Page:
Not every DB scheme currently offers the option of a partial transfer. But if this ‘best of both’ option is the best fit for your client’s needs, ask the question. Growing numbers of schemes are seeing this as a win/win option that gives the member what they want and helps reduce liabilities efficiently.

What is driving the high DB transfer values?
There are several forces at work here, but the bulk of the increases in recent years have been driven by:

  1. Falling gilt yields;
  2. Lower expected investment returns (reflecting a reduced risk appetite); and
  3. Improved life expectancy.

Low gilt yields have had by far the greatest impact in recent times. And it’s likely that changes in gilt yields will continue to have the single biggest impact on DB transfer values going forward.

The economic and political turmoil of recent times have increased demand for gilts. But this rush for relative security has driven yields down. As DB schemes rely on gilts to match liabilities, the cost of providing the promised benefits has gone up – and transfer values have followed.

Allied to this, as schemes have matured and/or closed during a period of volatile markets, scheme trustees have been taking less investment risk, reducing equity exposure in favour of gilts and fixed interest stocks – with the lower expected returns creating further upward pressure on TVs.

Gilt yields can, of course, fluctuate based upon prevailing economic conditions.

Increasing life expectancy, on the other hand, is more permanent. Scheme trustees now expect to pay pensions for longer, which is reflected in higher transfer values.

Finally, employers may be motivated to encourage transfers where a scheme deficit is dragging down net asset values on their balance sheet. This is because transfer values are normally smaller than the ‘book value’ of the benefits sitting on the employer’s balance sheet, so transfers can be the cheapest way of reducing this liability.

Technical considerations – ensure there are no surprises ahead
If a transfer looks right for a particular client, there are some technical considerations to be aware of to ensure there are no surprises once given the go ahead.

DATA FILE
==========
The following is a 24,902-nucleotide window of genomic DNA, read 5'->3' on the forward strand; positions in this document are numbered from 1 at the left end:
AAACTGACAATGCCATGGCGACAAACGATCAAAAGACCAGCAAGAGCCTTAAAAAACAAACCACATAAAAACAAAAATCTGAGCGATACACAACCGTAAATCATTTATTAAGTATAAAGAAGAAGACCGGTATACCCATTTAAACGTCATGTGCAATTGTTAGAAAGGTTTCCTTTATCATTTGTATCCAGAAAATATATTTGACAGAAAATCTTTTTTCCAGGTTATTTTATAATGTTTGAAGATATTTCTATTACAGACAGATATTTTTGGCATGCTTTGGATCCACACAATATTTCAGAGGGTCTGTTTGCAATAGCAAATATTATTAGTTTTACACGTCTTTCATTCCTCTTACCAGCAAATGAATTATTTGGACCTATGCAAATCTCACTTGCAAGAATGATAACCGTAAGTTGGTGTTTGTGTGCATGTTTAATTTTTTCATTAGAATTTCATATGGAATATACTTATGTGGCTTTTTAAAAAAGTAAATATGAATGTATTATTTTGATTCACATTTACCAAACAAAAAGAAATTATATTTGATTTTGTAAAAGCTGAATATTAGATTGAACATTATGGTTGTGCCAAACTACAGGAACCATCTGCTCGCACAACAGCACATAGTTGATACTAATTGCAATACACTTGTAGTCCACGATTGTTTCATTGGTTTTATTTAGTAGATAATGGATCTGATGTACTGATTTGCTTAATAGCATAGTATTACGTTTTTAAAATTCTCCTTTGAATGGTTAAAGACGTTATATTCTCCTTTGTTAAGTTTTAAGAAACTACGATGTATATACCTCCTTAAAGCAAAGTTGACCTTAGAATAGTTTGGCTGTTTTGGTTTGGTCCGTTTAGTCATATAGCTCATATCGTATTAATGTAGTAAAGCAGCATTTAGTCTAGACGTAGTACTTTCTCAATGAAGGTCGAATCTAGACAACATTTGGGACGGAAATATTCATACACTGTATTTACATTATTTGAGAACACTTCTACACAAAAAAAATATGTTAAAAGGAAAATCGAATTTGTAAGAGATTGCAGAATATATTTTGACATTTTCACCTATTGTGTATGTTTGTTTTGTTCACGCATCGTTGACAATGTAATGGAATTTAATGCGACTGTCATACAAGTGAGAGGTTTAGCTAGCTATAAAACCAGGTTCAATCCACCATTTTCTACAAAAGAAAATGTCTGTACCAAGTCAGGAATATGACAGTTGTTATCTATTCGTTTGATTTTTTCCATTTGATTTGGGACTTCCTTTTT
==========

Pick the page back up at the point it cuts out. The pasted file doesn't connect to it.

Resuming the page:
• Transitional protection: Where a client has protections associated with their pension savings (such as enhanced or fixed protection, scheme specific tax free cash protection, or early retirement age) care should be taken to maintain these protections following the transfer. Areas to think about include ‘block’ transfers, the ‘permitted transfer’ rules and the ‘appropriate limit’.
  • Lifetime allowance: With DB transfer values often more than 20 times the DB pension given up, a move to DC may create a greater excess over the LTA. Clients may perceive a potentially higher LTA charge as a barrier to transferring. It’s important to refocus the client on what gives the best outcome for them, not the tax. And remind them that they can control when they crystallise any excess DC pot and how much they take, allowing them to defer the LTA charge while still having control over their pension savings.
  • Inheritance tax: If a client in poor health transfers, and dies within 2 years, HMRC may consider there to be a transfer of value for IHT. This is not necessarily a barrier to transferring if the net benefit taking account of an IHT charge is still better than the death benefit available from the original DB scheme.

Most clients with defined benefits will be best advised to keep them. Having a sustainable income in retirement has to be the number one priority.

But not everyone needs a guaranteed income in retirement to feel financially secure. Some will have other savings and assets to provide that security, allowing them to withstand the ups and downs of investment markets. The flexibility of ‘anytime access’ from a SIPP may have more appeal, and prove better suited to their income needs and plans for passing wealth on to their loved ones.